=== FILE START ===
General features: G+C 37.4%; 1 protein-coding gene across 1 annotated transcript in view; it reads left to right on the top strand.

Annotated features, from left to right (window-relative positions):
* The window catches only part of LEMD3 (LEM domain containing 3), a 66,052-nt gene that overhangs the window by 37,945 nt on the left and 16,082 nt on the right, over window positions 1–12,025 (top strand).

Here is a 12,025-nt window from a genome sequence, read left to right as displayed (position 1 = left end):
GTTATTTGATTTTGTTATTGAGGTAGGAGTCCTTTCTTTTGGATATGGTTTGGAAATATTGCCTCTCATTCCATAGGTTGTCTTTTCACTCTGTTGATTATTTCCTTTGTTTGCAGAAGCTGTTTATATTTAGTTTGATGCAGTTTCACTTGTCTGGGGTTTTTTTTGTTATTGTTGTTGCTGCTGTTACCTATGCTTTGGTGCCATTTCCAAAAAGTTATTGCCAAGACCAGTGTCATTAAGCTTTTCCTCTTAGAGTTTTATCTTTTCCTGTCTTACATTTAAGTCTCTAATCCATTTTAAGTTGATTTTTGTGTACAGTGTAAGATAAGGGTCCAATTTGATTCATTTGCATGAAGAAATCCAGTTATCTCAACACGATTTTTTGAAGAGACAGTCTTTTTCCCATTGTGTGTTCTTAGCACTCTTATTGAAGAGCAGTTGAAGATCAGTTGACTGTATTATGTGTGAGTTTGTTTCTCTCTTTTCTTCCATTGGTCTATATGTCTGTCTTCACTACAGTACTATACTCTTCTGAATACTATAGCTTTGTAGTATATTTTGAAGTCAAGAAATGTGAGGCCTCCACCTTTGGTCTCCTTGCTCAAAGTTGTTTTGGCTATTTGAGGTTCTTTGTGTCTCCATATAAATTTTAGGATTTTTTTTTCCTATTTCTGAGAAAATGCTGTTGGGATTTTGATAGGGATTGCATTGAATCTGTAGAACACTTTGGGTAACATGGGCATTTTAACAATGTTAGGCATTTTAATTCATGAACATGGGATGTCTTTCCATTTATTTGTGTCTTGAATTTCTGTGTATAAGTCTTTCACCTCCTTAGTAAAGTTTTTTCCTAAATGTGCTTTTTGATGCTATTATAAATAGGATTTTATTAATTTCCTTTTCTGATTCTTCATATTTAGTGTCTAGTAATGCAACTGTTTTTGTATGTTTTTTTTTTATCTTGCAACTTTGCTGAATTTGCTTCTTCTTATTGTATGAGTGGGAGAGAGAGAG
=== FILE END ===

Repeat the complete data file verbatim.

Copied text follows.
General features: G+C 37.4%; 1 protein-coding gene across 1 annotated transcript in view; it reads left to right on the top strand.

Annotated features, from left to right (window-relative positions):
* The window catches only part of LEMD3 (LEM domain containing 3), a 66,052-nt gene that overhangs the window by 37,945 nt on the left and 16,082 nt on the right, over window positions 1–12,025 (top strand).

Here is a 12,025-nt window from a genome sequence, read left to right as displayed (position 1 = left end):
GTTATTTGATTTTGTTATTGAGGTAGGAGTCCTTTCTTTTGGATATGGTTTGGAAATATTGCCTCTCATTCCATAGGTTGTCTTTTCACTCTGTTGATTATTTCCTTTGTTTGCAGAAGCTGTTTATATTTAGTTTGATGCAGTTTCACTTGTCTGGGGTTTTTTTTGTTATTGTTGTTGCTGCTGTTACCTATGCTTTGGTGCCATTTCCAAAAAGTTATTGCCAAGACCAGTGTCATTAAGCTTTTCCTCTTAGAGTTTTATCTTTTCCTGTCTTACATTTAAGTCTCTAATCCATTTTAAGTTGATTTTTGTGTACAGTGTAAGATAAGGGTCCAATTTGATTCATTTGCATGAAGAAATCCAGTTATCTCAACACGATTTTTTGAAGAGACAGTCTTTTTCCCATTGTGTGTTCTTAGCACTCTTATTGAAGAGCAGTTGAAGATCAGTTGACTGTATTATGTGTGAGTTTGTTTCTCTCTTTTCTTCCATTGGTCTATATGTCTGTCTTCACTACAGTACTATACTCTTCTGAATACTATAGCTTTGTAGTATATTTTGAAGTCAAGAAATGTGAGGCCTCCACCTTTGGTCTCCTTGCTCAAAGTTGTTTTGGCTATTTGAGGTTCTTTGTGTCTCCATATAAATTTTAGGATTTTTTTTTCCTATTTCTGAGAAAATGCTGTTGGGATTTTGATAGGGATTGCATTGAATCTGTAGAACACTTTGGGTAACATGGGCATTTTAACAATGTTAGGCATTTTAATTCATGAACATGGGATGTCTTTCCATTTATTTGTGTCTTGAATTTCTGTGTATAAGTCTTTCACCTCCTTAGTAAAGTTTTTTCCTAAATGTGCTTTTTGATGCTATTATAAATAGGATTTTATTAATTTCCTTTTCTGATTCTTCATATTTAGTGTCTAGTAATGCAACTGTTTTTGTATGTTTTTTTTTTATCTTGCAACTTTGCTGAATTTGCTTCTTCTTATTGTATGAGTGGGAGAGAGAGAG